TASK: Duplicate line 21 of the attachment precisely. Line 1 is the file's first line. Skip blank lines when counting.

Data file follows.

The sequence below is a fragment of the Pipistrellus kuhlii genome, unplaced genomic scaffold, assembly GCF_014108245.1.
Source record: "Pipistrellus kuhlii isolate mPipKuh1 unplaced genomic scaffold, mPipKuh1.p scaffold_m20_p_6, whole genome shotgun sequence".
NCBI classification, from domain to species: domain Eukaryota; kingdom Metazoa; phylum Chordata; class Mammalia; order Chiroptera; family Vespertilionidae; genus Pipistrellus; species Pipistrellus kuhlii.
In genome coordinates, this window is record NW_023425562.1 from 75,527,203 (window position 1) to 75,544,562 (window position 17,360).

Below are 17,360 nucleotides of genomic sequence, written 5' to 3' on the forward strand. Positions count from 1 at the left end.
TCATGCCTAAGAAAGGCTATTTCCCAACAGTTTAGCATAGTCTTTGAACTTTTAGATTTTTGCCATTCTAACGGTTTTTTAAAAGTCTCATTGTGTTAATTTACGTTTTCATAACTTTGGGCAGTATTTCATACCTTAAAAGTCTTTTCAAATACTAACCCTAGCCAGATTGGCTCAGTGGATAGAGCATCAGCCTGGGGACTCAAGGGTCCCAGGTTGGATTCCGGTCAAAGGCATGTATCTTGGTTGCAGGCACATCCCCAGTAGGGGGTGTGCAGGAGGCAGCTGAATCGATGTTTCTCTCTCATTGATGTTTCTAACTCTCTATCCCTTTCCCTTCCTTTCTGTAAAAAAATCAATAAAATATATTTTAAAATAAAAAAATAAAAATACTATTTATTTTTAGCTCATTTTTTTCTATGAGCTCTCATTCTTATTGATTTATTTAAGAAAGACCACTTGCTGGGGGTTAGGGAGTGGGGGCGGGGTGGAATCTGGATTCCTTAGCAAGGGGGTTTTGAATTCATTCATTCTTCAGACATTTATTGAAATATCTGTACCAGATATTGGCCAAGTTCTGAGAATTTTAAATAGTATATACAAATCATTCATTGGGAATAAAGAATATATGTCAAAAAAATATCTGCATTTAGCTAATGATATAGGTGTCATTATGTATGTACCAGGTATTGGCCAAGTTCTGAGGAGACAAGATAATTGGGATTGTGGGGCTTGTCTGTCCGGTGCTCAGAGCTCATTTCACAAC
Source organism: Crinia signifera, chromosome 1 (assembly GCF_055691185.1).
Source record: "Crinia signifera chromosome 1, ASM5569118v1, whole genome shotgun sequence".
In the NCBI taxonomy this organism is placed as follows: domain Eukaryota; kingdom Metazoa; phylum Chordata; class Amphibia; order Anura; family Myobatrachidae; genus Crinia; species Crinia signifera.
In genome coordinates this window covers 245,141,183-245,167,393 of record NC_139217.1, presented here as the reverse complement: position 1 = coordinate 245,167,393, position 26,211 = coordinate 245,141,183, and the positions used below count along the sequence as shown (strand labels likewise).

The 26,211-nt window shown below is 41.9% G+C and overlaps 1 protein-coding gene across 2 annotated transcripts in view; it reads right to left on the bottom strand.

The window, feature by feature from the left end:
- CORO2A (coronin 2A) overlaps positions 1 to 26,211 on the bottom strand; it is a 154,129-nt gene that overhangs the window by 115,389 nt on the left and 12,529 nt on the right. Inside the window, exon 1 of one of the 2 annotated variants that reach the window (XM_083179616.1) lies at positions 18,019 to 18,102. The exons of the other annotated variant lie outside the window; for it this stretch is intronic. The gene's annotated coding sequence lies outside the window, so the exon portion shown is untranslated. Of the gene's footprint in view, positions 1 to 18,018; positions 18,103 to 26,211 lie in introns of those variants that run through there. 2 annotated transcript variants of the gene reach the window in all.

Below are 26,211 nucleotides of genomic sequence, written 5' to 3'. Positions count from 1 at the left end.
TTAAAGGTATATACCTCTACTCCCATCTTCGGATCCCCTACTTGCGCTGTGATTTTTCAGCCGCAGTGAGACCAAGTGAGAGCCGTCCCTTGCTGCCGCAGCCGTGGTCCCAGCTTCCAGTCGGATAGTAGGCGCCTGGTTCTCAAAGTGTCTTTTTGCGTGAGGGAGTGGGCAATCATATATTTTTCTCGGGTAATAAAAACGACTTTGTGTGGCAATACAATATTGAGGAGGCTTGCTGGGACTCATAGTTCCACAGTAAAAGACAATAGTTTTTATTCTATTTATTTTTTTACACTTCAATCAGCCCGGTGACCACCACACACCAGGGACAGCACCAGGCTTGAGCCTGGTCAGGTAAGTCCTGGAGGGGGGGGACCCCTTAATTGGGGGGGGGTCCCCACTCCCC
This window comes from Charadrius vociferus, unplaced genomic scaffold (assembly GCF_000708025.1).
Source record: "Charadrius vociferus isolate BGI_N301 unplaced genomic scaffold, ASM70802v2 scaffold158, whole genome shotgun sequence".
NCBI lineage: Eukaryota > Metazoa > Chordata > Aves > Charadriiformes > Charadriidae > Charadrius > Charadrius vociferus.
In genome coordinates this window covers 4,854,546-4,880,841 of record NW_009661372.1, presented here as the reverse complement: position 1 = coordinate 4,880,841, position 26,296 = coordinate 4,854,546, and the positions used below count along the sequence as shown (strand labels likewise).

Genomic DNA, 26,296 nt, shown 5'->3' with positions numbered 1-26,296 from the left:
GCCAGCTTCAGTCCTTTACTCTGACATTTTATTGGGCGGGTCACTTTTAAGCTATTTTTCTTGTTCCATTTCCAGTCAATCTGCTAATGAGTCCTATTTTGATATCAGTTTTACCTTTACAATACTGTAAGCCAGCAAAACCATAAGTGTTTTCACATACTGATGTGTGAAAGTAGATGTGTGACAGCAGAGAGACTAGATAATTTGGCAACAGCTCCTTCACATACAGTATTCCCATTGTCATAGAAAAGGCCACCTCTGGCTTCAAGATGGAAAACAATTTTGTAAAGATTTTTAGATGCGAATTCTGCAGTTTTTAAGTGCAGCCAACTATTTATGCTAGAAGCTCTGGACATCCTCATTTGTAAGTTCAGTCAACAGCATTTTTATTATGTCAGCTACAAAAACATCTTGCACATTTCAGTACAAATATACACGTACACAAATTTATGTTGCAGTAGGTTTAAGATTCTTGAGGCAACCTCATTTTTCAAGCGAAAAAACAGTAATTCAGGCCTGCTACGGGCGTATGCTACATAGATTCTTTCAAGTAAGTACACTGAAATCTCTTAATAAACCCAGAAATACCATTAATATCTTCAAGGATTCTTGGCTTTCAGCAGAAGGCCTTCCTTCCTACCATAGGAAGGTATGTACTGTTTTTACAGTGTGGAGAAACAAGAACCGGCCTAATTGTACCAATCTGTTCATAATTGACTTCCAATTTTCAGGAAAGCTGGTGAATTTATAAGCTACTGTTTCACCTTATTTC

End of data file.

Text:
GCCAGCTTCAGTCCTTTACTCTGACATTTTATTGGGCGGGTCACTTTTAAGCTATTTTTCTTGTTCCATTTCCAGTCAATCTGCTAATGAGTCCTATTTTGATATCAGTTTTACCTTTACAATACTGTAAGCCAGCAAAACCATAAGTGTTTTCACATACTGATGTGTGAAAGTAGATGTGTGACAGCAGAGAGACTAGATAATTTGGCAACAGCTCCTTCACATACAGTATTCCCATTGTCATAGAAAAGGCCACCTCTGGCTTCAAGATGGAAAACAATTTTGTAAAGATTTTTAGATGCGAATTCTGCAGTTTTTAAGTGCAGCCAACTATTTATGCTAGAAGCTCTGGACATCCTCATTTGTAAGTTCAGTCAACAGCATTTTTATTATGTCAGCTACAAAAACATCTTGCACATTTCAGTACAAATATACACGTACACAAATTTATGTTGCAGTAGGTTTAAGATTCTTGAGGCAACCTCATTTTTCAAGCGAAAAAACAGTAATTCAGGCCTGCTACGGGCGTATGCTACATAGATTCTTTCAAGTAAGTACACTGAAATCTCTTAATAAACCCAGAAATACCATTAATATCTTCAAGGATTCTTGGCTTTCAGCAGAAGGCCTTCCTTCCTACCATAGGAAGGTATGTACTGTTTTTACAGTGTGGAGAAACAAGAACCGGCCTAATTGTACCAATCTGTTCATAATTGACTTCCAATTTTCAGGAAAGCTGGTGAATTTATAAGCTACTGTTTCACCTTATTTC